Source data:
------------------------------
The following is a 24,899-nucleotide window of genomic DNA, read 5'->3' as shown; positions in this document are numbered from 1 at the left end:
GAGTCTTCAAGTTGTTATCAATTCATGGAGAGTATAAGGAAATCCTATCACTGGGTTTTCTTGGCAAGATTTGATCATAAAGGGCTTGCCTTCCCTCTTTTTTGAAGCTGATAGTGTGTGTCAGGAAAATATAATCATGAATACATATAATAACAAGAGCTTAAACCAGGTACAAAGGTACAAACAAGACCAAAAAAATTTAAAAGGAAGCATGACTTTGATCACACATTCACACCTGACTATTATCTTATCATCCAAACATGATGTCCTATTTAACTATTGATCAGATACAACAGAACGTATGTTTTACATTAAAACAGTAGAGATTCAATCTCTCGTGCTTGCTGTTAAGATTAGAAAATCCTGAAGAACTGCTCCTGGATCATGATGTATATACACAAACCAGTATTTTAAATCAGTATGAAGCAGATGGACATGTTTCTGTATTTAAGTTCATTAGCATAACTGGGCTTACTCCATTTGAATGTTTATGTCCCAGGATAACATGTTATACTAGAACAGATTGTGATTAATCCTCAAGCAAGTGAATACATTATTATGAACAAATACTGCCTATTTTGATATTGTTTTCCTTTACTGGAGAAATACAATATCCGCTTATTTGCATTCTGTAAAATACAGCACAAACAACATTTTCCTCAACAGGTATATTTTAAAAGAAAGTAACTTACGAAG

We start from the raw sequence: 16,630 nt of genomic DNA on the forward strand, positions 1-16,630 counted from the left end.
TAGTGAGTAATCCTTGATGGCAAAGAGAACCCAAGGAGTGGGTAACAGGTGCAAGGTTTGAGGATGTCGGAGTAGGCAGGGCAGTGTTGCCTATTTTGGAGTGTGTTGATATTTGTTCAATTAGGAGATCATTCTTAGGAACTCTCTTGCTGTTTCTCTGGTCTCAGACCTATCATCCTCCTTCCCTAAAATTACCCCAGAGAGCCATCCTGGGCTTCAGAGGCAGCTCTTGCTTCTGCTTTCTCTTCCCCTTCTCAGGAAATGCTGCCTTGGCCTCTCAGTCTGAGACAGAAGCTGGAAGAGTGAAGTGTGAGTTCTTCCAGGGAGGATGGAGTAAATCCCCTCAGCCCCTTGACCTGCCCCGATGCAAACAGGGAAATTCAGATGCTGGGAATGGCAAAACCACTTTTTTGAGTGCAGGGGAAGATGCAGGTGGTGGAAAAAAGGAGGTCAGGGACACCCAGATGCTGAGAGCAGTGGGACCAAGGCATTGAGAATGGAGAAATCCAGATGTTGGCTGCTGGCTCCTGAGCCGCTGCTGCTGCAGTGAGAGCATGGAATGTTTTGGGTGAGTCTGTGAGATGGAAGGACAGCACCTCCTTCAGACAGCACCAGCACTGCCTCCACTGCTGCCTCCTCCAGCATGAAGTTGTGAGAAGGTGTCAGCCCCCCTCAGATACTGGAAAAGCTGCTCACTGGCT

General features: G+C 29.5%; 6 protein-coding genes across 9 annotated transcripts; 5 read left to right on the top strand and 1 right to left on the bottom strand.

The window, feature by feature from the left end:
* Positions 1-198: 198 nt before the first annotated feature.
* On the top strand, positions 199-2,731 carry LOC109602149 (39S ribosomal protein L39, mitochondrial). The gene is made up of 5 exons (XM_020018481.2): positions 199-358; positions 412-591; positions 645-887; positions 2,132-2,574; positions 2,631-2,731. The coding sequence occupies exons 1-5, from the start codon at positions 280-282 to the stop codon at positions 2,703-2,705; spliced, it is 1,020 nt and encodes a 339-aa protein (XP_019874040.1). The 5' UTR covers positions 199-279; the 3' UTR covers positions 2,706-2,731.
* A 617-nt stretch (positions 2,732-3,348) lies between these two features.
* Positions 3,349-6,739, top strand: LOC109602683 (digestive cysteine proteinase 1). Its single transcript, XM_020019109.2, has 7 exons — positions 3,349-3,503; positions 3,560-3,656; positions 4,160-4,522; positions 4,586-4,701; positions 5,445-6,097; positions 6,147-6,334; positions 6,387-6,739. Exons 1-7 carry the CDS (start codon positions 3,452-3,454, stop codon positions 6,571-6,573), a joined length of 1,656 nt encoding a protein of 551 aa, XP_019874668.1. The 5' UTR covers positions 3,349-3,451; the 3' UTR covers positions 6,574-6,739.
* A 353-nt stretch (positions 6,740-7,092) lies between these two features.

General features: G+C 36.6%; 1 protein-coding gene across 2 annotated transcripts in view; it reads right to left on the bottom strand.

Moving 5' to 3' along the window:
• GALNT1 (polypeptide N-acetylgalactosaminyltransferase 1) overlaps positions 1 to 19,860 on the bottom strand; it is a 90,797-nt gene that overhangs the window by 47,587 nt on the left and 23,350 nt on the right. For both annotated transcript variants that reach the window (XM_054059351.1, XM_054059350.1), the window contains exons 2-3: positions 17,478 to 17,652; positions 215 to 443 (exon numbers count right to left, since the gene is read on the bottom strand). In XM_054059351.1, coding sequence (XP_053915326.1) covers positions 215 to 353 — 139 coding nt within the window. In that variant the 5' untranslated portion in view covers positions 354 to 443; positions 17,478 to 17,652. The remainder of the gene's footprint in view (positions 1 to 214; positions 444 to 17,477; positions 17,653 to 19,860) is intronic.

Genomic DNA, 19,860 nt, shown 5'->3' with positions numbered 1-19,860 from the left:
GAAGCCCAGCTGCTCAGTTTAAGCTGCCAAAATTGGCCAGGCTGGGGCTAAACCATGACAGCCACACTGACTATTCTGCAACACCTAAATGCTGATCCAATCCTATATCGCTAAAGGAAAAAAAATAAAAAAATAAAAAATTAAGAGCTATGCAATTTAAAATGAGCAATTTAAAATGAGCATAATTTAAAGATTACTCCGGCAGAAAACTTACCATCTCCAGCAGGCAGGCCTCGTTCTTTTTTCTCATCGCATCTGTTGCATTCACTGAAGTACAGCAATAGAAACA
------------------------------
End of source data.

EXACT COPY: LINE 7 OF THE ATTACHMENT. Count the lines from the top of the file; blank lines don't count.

* Positions 1-198: 198 nt before the first annotated feature.